In the end, do we recommend First Man? Yes, yes we do. Now, this is not a film for everyone, and if you just had a baby I would highly recommend giving this film a wide berth. However, it emotional captivated me, left me on the edge of my seat in a film I already knew most of the history about before I walked in, and had me sitting in awe of what I was seeing. I do really recommend it, though like me and many of the people I saw the film with you might want to make sure you have some tissues to dab away the tears.

 

By Brian MacNamara: You can follow Brian on Twitter Here, when he’s not chatting about Movies and TV, he’ll be talking about International Relations, or the Solar System.

Have you watched First Man?, let us know what you thought in the comments below, feel free to share this review on any of the social medias and you can follow us Here. Check out all our past reviews and articles Here, and have a happy day. 

 

Trailer – Click Here to View (all trailers have heavy spoilers)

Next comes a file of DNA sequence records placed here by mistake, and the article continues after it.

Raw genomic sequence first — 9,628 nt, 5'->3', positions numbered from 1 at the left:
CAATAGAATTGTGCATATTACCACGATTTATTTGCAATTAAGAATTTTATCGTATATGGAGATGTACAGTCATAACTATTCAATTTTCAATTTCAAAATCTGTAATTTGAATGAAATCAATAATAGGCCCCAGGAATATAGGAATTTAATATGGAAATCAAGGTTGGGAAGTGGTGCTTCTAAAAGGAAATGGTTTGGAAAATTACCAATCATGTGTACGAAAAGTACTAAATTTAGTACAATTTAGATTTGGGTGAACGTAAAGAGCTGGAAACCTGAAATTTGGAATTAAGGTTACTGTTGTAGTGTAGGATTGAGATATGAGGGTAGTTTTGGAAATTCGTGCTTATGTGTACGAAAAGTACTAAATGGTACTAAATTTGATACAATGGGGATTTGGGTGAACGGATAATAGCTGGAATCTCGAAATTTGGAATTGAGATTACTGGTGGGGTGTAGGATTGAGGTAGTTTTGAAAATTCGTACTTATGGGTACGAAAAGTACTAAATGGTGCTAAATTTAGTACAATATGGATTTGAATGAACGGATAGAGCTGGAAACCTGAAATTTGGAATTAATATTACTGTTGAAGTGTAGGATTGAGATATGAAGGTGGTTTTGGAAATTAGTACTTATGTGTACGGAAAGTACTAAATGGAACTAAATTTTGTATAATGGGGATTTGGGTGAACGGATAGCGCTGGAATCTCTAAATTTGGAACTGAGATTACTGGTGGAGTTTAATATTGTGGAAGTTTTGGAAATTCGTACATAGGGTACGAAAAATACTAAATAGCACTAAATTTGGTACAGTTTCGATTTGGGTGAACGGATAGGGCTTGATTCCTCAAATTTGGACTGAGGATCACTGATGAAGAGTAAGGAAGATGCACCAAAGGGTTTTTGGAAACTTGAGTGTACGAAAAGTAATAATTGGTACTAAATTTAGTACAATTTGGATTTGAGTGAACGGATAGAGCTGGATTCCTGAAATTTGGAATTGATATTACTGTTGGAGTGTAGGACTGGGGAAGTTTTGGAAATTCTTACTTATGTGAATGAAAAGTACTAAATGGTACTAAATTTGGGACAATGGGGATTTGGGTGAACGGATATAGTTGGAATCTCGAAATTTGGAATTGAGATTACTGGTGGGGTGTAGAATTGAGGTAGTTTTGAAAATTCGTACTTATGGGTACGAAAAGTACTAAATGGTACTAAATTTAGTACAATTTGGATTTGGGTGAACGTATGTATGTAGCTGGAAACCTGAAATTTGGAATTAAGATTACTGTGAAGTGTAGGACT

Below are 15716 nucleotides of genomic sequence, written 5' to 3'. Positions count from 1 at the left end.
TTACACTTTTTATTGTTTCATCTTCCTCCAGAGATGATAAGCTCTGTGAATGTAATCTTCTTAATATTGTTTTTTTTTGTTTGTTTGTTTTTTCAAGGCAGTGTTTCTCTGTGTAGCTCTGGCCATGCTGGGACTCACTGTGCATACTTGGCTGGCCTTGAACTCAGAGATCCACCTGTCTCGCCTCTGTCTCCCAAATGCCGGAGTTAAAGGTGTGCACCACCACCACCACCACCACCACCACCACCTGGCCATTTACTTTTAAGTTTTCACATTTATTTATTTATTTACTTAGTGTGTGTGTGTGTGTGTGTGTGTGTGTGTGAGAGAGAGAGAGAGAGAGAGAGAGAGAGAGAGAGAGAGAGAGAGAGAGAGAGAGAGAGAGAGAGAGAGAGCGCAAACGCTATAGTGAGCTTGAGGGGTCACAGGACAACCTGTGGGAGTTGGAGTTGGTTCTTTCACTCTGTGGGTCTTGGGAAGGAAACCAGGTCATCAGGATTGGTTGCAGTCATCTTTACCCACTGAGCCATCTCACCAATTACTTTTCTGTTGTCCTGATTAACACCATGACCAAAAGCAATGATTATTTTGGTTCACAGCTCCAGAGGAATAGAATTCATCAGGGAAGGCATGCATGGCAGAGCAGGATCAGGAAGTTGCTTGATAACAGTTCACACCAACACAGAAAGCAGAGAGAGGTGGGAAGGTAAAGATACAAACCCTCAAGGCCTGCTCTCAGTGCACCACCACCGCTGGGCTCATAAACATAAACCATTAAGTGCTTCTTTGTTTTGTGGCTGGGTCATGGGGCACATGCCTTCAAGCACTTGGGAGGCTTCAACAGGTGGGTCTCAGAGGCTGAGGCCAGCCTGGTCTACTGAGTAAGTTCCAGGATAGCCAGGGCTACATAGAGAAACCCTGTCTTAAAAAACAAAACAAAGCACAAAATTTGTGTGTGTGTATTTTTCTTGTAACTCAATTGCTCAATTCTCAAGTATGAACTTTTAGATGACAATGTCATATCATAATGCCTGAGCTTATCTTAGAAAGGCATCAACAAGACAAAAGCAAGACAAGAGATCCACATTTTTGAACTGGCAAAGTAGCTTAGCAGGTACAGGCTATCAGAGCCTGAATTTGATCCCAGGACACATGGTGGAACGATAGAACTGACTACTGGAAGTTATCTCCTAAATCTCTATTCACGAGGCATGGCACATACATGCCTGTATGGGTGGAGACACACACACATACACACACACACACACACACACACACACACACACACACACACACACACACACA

Credits –
All images were created by the cast, crew, and production companies of First Man
Directed by
– Damien Chazelle
Screenplay by – Josh Singer
Based onFirst Man: The Life of Neil A. Armstrong by James R. Hansen
Music by – Justin Hurwitz
Cinematography by – Linus Sandgren
Edited by – Tom Cross
Starring
– Ryan Gosling, Claire Foy, Corey Stoll, Jason Clarke, Kyle Chandler, Lukas Haas, Ciarán Hinds, Pablo Schreiber, Patrick Fugit, Shea Whigham, Brian d’Arcy James, Cory Michael Smith, J. D. Evermore, John David Whalen, Ethan Embry, Skyler Bible, Ben Owen, Olivia Hamilton, Kris Swanberg, Shawn Eric, William Gregory Lee & Steven Coulter
Rating – Australia: M; Canada: PG; Germany: 12; New Zealand: M; United Kingdom: 12A;